I’m weirdly fascinated by this book. More by its existence than its actual contents.
Most Arctic memoirs concern, to at least some degree, people’s working lives. They’re written by nurses, doctors, teachers, pilots, Hudson Bay clerks and RCMP officers. Georgia, in her 1982 memoir, spends most of her time reading and spying on neighbours. When she’s feeling energetic, she packs a bag and stands by, ready to jump aboard any passing komatiq or canoe. She lives alone, exclusively, and is known locally as Nayanguaq, “one who lives like a nun.”
“Some of the whites in Igloolik remind me of Americans I knew in Japan who saw the country from the bar-room window,” Georgia writes, suggesting she lived in Japan at one point. Little else is known about her, in spite of this book, so I’ll recount the scant details available.
Georgia first moved to Repulse Bay to work with the Roman Catholic missionaries. She later moved to Igloolik, occupying Northern Low Rental House #14 and holding part-time gigs all over town — cooking at the Transient Centre, taking X-Rays of potential TB cases, selling cookies and treats she bakes at home.
She goes by her first name only because she dropped her last name in the 1970s to protest Project Surname, which was actively applying last names to Inuit to replace the Eskimo disc numbers still in circulation. Georgia disliked the idea of people getting last names because the government said they should.
That gives you some idea of her determination, which emerges periodically in this book when she gets herself into a boating or camping situation that requires some endurance. It also demonstrates her strong distaste at being told what to do, or of caring in the least what anyone thinks.
She’s a good writer, direct and accurate. “Twice we stopped in the misty rain to thread our way through floating ice,” I find on a random page. The movement of a canoe reminds her of a horse on a tether. “In slow motion she runs to the end of the slack, then her head jerks back, she rears a bit and runs off the other way until once more checked by the end of the line.”
Georgia has an eye for a pithy quote. “We are glad to see you visiting the North,” she hears the head of a hunters and trappers group tell a delegation from Ottawa, “because if we had to make laws in Ottawa, we would certainly visit the South.”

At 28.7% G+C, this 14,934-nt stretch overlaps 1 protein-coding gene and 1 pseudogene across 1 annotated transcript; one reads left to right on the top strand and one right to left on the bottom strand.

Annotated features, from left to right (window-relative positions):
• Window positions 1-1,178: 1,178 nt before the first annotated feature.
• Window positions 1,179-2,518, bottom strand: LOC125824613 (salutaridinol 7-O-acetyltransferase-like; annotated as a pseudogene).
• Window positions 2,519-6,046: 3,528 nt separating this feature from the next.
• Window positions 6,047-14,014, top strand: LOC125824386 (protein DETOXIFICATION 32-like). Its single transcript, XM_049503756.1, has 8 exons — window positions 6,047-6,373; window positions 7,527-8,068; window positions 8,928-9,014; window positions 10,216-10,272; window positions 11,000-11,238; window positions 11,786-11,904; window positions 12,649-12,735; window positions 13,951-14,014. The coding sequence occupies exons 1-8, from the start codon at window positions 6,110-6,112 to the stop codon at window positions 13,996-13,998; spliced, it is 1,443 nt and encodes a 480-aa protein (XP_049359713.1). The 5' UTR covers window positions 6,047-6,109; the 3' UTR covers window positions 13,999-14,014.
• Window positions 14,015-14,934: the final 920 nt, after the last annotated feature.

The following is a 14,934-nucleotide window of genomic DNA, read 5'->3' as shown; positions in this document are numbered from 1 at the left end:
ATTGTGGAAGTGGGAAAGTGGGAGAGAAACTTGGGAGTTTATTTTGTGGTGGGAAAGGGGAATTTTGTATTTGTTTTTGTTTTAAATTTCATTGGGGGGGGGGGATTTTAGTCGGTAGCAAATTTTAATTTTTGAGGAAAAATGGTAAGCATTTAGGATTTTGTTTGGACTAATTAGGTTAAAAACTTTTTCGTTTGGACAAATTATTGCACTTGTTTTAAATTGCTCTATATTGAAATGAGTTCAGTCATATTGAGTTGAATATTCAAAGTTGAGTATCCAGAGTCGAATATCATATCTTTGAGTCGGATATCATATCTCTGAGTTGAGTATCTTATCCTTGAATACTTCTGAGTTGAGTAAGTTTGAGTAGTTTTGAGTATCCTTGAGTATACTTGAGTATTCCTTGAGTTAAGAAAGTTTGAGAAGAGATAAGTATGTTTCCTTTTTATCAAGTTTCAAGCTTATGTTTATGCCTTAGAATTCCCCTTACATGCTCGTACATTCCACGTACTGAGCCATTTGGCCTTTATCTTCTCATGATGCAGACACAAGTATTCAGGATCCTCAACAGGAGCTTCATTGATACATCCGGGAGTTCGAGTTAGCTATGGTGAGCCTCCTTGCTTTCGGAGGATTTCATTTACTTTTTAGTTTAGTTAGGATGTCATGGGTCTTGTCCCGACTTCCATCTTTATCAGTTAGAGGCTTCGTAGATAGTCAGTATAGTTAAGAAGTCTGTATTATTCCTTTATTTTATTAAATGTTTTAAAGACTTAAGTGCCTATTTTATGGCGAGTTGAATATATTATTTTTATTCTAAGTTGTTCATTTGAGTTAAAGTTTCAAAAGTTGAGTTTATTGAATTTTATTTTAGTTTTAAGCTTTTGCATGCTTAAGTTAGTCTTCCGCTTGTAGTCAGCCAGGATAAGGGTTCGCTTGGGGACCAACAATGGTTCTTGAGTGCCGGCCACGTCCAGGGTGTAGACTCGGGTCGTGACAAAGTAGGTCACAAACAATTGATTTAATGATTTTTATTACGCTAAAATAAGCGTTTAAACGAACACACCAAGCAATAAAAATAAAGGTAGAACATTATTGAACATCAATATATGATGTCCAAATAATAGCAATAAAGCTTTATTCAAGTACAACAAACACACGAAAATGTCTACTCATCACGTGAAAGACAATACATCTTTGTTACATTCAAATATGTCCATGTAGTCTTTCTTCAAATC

She digresses, but does not dwell, on the current “social situation,” remaining tactful and determinedly non-judgmental at all times. “It is light by 4:00 AM now, a fact I ordinarily would not know, but a neighbour was drinking the other night and his wife took refuge with me at 3:00 AM. We watched the sky pinken until by four o’clock it was light.”
She also recounts relations between Inuit and nurses, or Inuit and teachers, or Inuit and people enforcing hunting laws, aware of but not relishing her unique position as someone sympathetic to each side (though more to the Inuit, if pressed).
All that to say, she paints a pretty good picture of Igloolik and Repulse in the early 1980s.
But the question remains: what is she doing there? Many people who go north fall under its spell and find it impossible to leave, or have nowhere to go back to, but Georgia claims to stay in touch with her family. She has no work or partner anchoring her. Why does she stay?
I first heard about Georgia from a CBC colleague who went to Igloolik and asked her these questions point blank. “I was brought up as a loner. I have my books. I can’t really explain it,” she said.
I suppose if you want to live a quiet life, what better place to be than Igloolik, where you’re almost guaranteed to become a spectator to something interesting?
The Nunatsiaq News reporter Jane George describes what might be the more typical reaction. She met Georgia while reporting in Igloolik in the late 1990s (and wrote about it on her blog, Siku Girl).
“Georgia suggested off-hand that I could stay in her house some day when she was out of Igloolik. But I was terrified by her generous offer and this otherwise pleasant encounter over tea — and I decided then that, no matter what would happen later on in my life, I would not end up alone in a dark, cold community again in January, far from my family.”
Georgia: An Arctic Diary
Hurtig Publishers Ltd., 1982